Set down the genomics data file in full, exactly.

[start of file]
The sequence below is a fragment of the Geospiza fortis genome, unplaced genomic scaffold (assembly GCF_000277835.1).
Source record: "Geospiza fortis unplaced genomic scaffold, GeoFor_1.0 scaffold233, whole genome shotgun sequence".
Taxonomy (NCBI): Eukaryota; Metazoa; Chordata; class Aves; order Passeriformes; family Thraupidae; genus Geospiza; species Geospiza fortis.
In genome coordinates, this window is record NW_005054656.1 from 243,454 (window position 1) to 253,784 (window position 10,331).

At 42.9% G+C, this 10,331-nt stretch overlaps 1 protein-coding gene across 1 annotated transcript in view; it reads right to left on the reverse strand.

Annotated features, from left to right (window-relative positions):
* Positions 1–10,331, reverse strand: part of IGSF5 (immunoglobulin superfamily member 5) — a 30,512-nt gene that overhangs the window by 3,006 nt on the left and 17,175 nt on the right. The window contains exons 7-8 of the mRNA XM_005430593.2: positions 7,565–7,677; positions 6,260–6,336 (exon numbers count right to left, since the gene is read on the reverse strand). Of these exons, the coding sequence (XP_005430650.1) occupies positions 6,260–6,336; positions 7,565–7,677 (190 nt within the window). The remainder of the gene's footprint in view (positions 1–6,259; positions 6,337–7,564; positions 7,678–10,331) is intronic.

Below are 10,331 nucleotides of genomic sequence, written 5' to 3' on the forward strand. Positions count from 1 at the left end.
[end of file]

The sequence below is a fragment of the Geospiza fortis genome, unplaced genomic scaffold (assembly GCF_000277835.1).
Source record: "Geospiza fortis unplaced genomic scaffold, GeoFor_1.0 scaffold233, whole genome shotgun sequence".
Taxonomy (NCBI): Eukaryota; Metazoa; Chordata; class Aves; order Passeriformes; family Thraupidae; genus Geospiza; species Geospiza fortis.
In genome coordinates, this window is record NW_005054656.1 from 243,454 (window position 1) to 253,784 (window position 10,331).

At 42.9% G+C, this 10,331-nt stretch overlaps 1 protein-coding gene across 1 annotated transcript in view; it reads right to left on the reverse strand.

Annotated features, from left to right (window-relative positions):
* Positions 1–10,331, reverse strand: part of IGSF5 (immunoglobulin superfamily member 5) — a 30,512-nt gene that overhangs the window by 3,006 nt on the left and 17,175 nt on the right. The window contains exons 7-8 of the mRNA XM_005430593.2: positions 7,565–7,677; positions 6,260–6,336 (exon numbers count right to left, since the gene is read on the reverse strand). Of these exons, the coding sequence (XP_005430650.1) occupies positions 6,260–6,336; positions 7,565–7,677 (190 nt within the window). The remainder of the gene's footprint in view (positions 1–6,259; positions 6,337–7,564; positions 7,678–10,331) is intronic.

Below are 10,331 nucleotides of genomic sequence, written 5' to 3' on the forward strand. Positions count from 1 at the left end.